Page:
With the 16th pick of the 2010 Draft, the Titans took yet another D-lineman, Derrick Morgan. Yawn. Their pass defense was 2nd worst in the league last year and they only dumped the QB 32 times, so this pick makes some sense, I suppose. But it’s a bland selection for a bland team. Morgan sure didn’t set off any cart wheels in the fan’s war room, nor is this guy going to sell even so much as a single season ticket. You’ll never catch the Colts with this kind of business as usual choice.
Titans HC Jeff Fisher is the longest tenured coach in the NFL, going into his seventeenth season now. Last year, the owner had to tell him to bench Kerry Collins and insert Vince Young. Not a good sign. And it worked, as the team immediately went from 0-6 to 6-6 before pooping out. Now their star RB, Chris Johnson, is very unhappy with his contract. The Texans are rising in the division. Tennessee looks like a franchise about ready to bring out the broom and start a new era.
The 49ers drafted next and took Mike Iupati, not only the best guard in the draft, but a fellow that is as dominant on the O-line as Suh was said to be on the D-line. I.E., a Monster tough guy. Contrary to the ho-hum reaction described above for the Titans fans, this pick produced gasps in the 49ers blogosphere. Having sighed with relief that the Niners had finally drafted a RT with pick #11, no one expected them to continue the onslaught by going O-line again and picking a LG.
This was a very good pick, however. Iupati is probably more NFL ready than Davis and will probably be a starter from Day One. The 49er fans have been grumbling about the O-line for a couple of years, but these two picks ripped the zipper across these loud and angry lips. With Staley, Iupati, Rachal, and Davis, the 49ers have a line good to go for five years — ten if they can keep them off the FA list without breaking the bank. This scribe has never seen one core unit of the team so publicly planted in place for the short haul and the long haul.
The Steelers then popped up and took center Maurkice Pouncey. He was the top rated center in the draft, but it’s difficult to imagine him starting this year, unless the line calls will be entrusted to one of the guards and Pouncey will just have to hike and block. When this pick was made, it was presumed that Ben Roethlisberger would be the one sticking his hands under Pouncey’s rear end, but that will not now be the case for the first six games of the season, making his adjustment to the NFL even more difficult.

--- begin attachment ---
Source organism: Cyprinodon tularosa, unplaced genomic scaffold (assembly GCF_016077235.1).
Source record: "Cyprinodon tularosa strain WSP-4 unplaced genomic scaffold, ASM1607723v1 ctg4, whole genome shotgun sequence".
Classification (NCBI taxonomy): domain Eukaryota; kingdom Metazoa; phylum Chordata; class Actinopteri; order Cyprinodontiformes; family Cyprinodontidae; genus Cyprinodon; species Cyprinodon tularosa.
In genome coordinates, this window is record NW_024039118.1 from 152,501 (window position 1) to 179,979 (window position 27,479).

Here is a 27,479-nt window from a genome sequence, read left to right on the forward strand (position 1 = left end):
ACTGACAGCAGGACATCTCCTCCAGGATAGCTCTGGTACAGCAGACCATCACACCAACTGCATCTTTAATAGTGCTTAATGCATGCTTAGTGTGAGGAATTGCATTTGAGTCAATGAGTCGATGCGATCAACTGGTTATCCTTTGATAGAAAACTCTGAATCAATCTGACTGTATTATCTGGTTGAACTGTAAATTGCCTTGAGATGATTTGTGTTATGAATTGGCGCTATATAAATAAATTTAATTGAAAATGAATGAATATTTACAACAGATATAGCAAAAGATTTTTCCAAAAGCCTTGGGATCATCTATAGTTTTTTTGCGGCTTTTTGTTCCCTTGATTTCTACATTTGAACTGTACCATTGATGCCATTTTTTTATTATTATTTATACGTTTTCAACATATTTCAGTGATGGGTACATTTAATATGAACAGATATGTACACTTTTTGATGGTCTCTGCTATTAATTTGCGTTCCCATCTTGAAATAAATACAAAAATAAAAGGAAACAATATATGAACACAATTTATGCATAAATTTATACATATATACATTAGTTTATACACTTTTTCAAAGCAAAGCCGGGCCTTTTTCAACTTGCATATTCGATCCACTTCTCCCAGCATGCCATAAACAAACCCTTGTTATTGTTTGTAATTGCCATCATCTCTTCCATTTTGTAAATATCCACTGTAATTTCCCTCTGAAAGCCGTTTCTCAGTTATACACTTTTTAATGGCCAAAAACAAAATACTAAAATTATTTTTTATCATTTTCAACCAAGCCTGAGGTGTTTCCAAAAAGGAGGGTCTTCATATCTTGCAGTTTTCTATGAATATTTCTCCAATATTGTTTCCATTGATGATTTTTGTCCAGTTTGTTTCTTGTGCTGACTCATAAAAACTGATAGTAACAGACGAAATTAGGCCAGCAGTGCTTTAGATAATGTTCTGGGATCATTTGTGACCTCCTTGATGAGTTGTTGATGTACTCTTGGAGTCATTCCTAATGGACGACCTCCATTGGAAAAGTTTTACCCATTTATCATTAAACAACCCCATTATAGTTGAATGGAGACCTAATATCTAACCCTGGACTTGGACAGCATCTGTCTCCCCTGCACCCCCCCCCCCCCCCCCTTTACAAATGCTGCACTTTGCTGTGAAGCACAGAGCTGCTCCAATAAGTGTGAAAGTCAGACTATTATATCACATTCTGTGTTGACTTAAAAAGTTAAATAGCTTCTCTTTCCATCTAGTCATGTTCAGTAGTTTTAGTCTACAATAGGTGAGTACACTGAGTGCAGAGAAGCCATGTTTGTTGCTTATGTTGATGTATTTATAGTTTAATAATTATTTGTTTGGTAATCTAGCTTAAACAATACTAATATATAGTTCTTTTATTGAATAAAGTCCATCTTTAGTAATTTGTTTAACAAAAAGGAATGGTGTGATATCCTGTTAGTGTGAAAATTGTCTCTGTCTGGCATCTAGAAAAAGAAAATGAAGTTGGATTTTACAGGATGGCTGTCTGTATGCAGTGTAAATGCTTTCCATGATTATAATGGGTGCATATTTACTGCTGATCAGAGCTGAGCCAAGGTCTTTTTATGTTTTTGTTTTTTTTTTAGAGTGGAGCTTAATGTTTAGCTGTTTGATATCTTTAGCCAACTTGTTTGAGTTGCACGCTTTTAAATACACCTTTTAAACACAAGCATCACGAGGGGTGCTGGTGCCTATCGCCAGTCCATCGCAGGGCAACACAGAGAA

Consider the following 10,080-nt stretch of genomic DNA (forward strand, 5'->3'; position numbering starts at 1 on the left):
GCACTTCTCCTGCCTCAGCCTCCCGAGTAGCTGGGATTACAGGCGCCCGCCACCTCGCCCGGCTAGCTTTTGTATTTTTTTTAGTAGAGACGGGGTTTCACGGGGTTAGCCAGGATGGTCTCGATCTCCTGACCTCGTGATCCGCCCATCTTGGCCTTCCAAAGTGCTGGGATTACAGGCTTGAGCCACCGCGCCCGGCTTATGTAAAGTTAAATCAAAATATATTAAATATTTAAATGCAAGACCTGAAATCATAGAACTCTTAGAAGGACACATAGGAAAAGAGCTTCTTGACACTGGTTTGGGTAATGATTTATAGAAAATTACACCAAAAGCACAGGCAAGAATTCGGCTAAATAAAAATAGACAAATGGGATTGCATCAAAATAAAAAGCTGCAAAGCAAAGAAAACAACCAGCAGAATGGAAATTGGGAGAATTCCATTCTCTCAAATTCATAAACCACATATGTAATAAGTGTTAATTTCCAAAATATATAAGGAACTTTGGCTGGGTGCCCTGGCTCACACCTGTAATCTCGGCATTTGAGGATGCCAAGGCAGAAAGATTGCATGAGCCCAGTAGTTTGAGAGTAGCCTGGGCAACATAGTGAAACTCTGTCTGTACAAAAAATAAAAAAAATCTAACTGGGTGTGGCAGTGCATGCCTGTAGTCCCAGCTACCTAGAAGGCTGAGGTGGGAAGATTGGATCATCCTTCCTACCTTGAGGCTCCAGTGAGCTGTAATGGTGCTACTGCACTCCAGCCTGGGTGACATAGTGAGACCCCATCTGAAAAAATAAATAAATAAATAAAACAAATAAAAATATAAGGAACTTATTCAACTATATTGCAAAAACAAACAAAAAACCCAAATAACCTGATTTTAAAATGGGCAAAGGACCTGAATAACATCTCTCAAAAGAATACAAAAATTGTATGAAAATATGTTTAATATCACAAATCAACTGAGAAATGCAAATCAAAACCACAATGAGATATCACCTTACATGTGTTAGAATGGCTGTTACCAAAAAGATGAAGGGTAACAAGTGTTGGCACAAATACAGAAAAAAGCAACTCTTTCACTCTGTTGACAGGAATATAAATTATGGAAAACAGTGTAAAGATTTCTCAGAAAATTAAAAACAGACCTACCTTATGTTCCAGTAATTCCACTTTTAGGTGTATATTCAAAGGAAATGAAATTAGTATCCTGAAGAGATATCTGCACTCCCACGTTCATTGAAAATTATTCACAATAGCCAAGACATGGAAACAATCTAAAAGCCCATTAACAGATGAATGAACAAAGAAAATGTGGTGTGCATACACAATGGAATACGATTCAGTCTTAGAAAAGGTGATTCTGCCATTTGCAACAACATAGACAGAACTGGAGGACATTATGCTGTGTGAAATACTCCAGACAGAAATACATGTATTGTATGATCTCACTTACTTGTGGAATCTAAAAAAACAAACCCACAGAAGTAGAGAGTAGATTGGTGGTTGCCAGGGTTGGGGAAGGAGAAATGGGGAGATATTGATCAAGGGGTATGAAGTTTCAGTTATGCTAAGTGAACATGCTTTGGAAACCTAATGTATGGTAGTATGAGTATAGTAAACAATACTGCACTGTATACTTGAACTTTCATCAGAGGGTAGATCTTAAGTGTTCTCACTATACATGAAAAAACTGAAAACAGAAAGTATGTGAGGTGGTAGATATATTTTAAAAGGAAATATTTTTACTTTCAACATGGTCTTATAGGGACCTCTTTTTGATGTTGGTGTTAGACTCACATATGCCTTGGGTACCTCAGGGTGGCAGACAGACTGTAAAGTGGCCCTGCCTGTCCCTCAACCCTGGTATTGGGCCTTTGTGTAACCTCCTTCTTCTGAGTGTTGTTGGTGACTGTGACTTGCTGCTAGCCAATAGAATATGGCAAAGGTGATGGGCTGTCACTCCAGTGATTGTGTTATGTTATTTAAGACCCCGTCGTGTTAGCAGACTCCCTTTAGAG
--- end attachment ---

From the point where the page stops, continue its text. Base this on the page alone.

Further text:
The Steelers could be in a real mess this year. It would not be surprising to see them finish last in their division. Nevertheless, Pouncey was a good pick for an O-line in bad need of repair. And you have to give it up for the Steelers management, which responds to this sort of disarray by giving HC Mike Tomlin a three year extension on his contract, firmly removing him from job-in-jeopardy speculation.
At pick #19, the Falcons took a LB, Sean Weatherspoon. Okay. Fine. An OLB who appears to be more of an all around guy than a sack maker. Not particularly fast. Not particularly big. I am not particularly impressed. Made a lot of tackles in college. Doubt if Falcon fans were straining their vocal chords one way or the other at this choice. Butts-in-the-seats factor: zero. The Falcons are a good team, though, with a star young QB and a great WR, so the fan base is not in need of much draft day excitement.
Houston closed out the top twenty by picking CB Kareem Jackson. Good thinking for a team that faces Peyton Manning twice each year. The Texans offense is certainly potent enough to be a playoff contender, so this is a solid pick for them. As was evident in the game against the 49ers last year, Houston has trouble closing out games. In fact, they had a habit of getting off to a good start, then choking away the game in the second half. Maybe Kareem will help them with this problem, though not as much as putting out a knee mangle contract on Manning.